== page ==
The Fund for European Aid to the Most Deprived (FEAD) in 2014-2020 will be maintained at €3.5 billion, the same figure as in 2007-2013, under an informal deal concluded by Parliament and Council negotiators on Thursday. This should ensure that the Fund is fully operational from 1 January 2014.
by Richard Stahl
“Parliament fought to maintain aid to the most deprived in 2014-2020 at €3.5 billion, to meet ambitious objectives”, said Employment and Social Affairs Committee Chair Pervenche Berès (S&D, FR).
“The fund is aimed at helping the most deprived in all Member States. Sadly, 40 million people across Europe cannot afford to put a basic meal on their table every second day. Four million people are homeless. The fund will seek to alleviate the immediate effects of extreme deprivation and will support the process of bringing people in from the margins of society”, said Parliament’s rapporteur for the FEAD, Emer Costello (S&D, IE).
Thanks to Parliament, the fund’s budget for 2014-2020 will be maintained at €3.5 billion, the amount currently allocated to the European Food Aid Programme to the Most Deprived for 2007-2013. The new fund will also apply to all EU member states.
The new programme for 2014 to 2020 is intended to replace the Food Distribution Programme, which was designed to use up food surpluses produced under the Common Agricultural Policy.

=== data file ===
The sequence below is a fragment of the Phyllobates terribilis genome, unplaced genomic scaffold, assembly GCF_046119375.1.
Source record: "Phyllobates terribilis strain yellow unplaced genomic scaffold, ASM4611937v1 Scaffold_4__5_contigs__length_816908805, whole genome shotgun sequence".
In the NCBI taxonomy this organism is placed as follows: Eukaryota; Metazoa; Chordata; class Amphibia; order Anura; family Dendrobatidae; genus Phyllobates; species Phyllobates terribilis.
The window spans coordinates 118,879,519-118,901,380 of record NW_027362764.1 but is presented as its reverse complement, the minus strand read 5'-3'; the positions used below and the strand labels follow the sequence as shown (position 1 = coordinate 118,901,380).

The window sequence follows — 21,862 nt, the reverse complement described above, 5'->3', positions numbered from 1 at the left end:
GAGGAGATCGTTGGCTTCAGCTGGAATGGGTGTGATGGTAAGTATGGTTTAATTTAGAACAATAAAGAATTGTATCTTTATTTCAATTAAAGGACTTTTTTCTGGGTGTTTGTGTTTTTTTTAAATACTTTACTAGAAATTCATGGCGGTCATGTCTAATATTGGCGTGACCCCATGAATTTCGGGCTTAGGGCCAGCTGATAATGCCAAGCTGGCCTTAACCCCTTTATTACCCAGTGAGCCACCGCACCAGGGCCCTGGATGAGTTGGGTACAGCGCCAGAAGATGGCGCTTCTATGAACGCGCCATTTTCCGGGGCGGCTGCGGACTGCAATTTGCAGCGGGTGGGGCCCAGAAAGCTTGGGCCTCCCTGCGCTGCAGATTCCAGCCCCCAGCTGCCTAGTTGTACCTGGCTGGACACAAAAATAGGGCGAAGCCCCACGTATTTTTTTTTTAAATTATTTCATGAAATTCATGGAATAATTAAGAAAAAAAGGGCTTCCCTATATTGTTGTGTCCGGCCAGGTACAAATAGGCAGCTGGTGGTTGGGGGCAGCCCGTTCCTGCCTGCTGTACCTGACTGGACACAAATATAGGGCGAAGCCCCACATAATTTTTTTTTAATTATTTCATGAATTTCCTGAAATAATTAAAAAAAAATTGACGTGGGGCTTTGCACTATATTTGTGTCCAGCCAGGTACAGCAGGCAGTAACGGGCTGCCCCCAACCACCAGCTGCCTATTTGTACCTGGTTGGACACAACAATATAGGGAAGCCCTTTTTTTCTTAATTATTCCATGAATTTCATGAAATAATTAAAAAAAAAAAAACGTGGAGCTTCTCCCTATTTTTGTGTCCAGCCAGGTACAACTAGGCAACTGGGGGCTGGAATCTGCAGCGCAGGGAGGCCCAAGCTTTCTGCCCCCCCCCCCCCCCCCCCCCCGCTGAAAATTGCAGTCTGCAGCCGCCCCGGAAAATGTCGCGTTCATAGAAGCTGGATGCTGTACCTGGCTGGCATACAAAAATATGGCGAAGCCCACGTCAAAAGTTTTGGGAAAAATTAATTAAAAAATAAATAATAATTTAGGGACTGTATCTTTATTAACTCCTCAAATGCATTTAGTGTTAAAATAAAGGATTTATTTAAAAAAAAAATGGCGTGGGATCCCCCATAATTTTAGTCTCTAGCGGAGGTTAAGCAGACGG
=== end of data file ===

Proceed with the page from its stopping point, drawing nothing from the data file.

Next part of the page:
The fund’s scope will be expanded to include two operational programmes designed to provide food distribution aid and basic material assistance, and also social inclusion measures for the EU’s most deprived citizens.
FEAD will also support food donations and in particular the collection, transportation and distribution of food, thus helping to reduce food waste. It will also support measures contributing to a healthy diet.
The deal takes up Parliament’s wish to set the programme’s co-financing rate (share paid by the EU – the remainder is paid by member states) at 85% of eligible expenditure (the Commission had proposed 85% as the maximum level) and to increase this rate to 95% for those countries hardest hit by the crisis.
The informal deal still has to be endorsed by member states’ permanent representatives (COREPER) and the Employment Committee as a whole before going to plenary.
In 2010, nearly a quarter of Europeans (almost 120 million) were at risk of poverty or social exclusion, approximately four million more than in the previous year.
Parliament fought hard in 2011 to prolong the food aid programme for needy EU citizens until the end of 2013 and made it clear that MEPs also wanted the programme to continue after 2014.